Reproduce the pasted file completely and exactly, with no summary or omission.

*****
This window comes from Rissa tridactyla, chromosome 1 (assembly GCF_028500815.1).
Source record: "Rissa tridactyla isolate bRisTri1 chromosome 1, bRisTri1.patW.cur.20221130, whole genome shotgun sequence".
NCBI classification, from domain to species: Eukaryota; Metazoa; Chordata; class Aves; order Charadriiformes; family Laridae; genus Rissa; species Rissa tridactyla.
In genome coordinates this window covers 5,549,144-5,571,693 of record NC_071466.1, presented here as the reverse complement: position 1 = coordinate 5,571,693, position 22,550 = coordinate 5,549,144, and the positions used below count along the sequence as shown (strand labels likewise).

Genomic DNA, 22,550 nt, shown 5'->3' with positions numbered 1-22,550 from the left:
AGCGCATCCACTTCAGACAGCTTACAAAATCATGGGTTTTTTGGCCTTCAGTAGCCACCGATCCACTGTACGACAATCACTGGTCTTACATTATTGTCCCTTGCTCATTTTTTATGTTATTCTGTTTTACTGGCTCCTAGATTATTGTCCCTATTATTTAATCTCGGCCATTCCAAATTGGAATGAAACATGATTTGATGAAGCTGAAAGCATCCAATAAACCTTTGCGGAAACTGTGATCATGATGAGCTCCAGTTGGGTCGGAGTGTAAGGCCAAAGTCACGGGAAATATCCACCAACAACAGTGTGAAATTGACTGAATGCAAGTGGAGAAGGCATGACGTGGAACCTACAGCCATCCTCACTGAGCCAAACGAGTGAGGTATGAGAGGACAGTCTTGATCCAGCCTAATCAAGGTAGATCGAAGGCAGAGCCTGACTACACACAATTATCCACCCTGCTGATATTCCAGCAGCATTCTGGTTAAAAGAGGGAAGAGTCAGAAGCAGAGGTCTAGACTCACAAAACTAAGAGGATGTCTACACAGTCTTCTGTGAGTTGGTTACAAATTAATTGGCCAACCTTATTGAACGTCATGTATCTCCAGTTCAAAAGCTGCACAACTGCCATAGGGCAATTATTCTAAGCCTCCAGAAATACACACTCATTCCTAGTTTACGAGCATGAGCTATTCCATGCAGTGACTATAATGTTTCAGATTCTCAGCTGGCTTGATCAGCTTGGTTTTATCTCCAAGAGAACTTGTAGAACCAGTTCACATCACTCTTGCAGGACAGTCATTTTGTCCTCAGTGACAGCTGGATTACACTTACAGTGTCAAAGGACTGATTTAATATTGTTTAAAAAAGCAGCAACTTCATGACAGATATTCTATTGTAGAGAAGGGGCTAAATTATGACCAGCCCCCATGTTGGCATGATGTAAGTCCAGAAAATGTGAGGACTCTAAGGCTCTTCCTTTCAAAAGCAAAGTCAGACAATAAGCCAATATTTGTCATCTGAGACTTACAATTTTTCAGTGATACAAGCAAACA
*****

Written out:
This window comes from Rissa tridactyla, chromosome 1 (assembly GCF_028500815.1).
Source record: "Rissa tridactyla isolate bRisTri1 chromosome 1, bRisTri1.patW.cur.20221130, whole genome shotgun sequence".
NCBI classification, from domain to species: Eukaryota; Metazoa; Chordata; class Aves; order Charadriiformes; family Laridae; genus Rissa; species Rissa tridactyla.
In genome coordinates this window covers 5,549,144-5,571,693 of record NC_071466.1, presented here as the reverse complement: position 1 = coordinate 5,571,693, position 22,550 = coordinate 5,549,144, and the positions used below count along the sequence as shown (strand labels likewise).

Genomic DNA, 22,550 nt, shown 5'->3' with positions numbered 1-22,550 from the left:
AGCGCATCCACTTCAGACAGCTTACAAAATCATGGGTTTTTTGGCCTTCAGTAGCCACCGATCCACTGTACGACAATCACTGGTCTTACATTATTGTCCCTTGCTCATTTTTTATGTTATTCTGTTTTACTGGCTCCTAGATTATTGTCCCTATTATTTAATCTCGGCCATTCCAAATTGGAATGAAACATGATTTGATGAAGCTGAAAGCATCCAATAAACCTTTGCGGAAACTGTGATCATGATGAGCTCCAGTTGGGTCGGAGTGTAAGGCCAAAGTCACGGGAAATATCCACCAACAACAGTGTGAAATTGACTGAATGCAAGTGGAGAAGGCATGACGTGGAACCTACAGCCATCCTCACTGAGCCAAACGAGTGAGGTATGAGAGGACAGTCTTGATCCAGCCTAATCAAGGTAGATCGAAGGCAGAGCCTGACTACACACAATTATCCACCCTGCTGATATTCCAGCAGCATTCTGGTTAAAAGAGGGAAGAGTCAGAAGCAGAGGTCTAGACTCACAAAACTAAGAGGATGTCTACACAGTCTTCTGTGAGTTGGTTACAAATTAATTGGCCAACCTTATTGAACGTCATGTATCTCCAGTTCAAAAGCTGCACAACTGCCATAGGGCAATTATTCTAAGCCTCCAGAAATACACACTCATTCCTAGTTTACGAGCATGAGCTATTCCATGCAGTGACTATAATGTTTCAGATTCTCAGCTGGCTTGATCAGCTTGGTTTTATCTCCAAGAGAACTTGTAGAACCAGTTCACATCACTCTTGCAGGACAGTCATTTTGTCCTCAGTGACAGCTGGATTACACTTACAGTGTCAAAGGACTGATTTAATATTGTTTAAAAAAGCAGCAACTTCATGACAGATATTCTATTGTAGAGAAGGGGCTAAATTATGACCAGCCCCCATGTTGGCATGATGTAAGTCCAGAAAATGTGAGGACTCTAAGGCTCTTCCTTTCAAAAGCAAAGTCAGACAATAAGCCAATATTTGTCATCTGAGACTTACAATTTTTCAGTGATACAAGCAAACA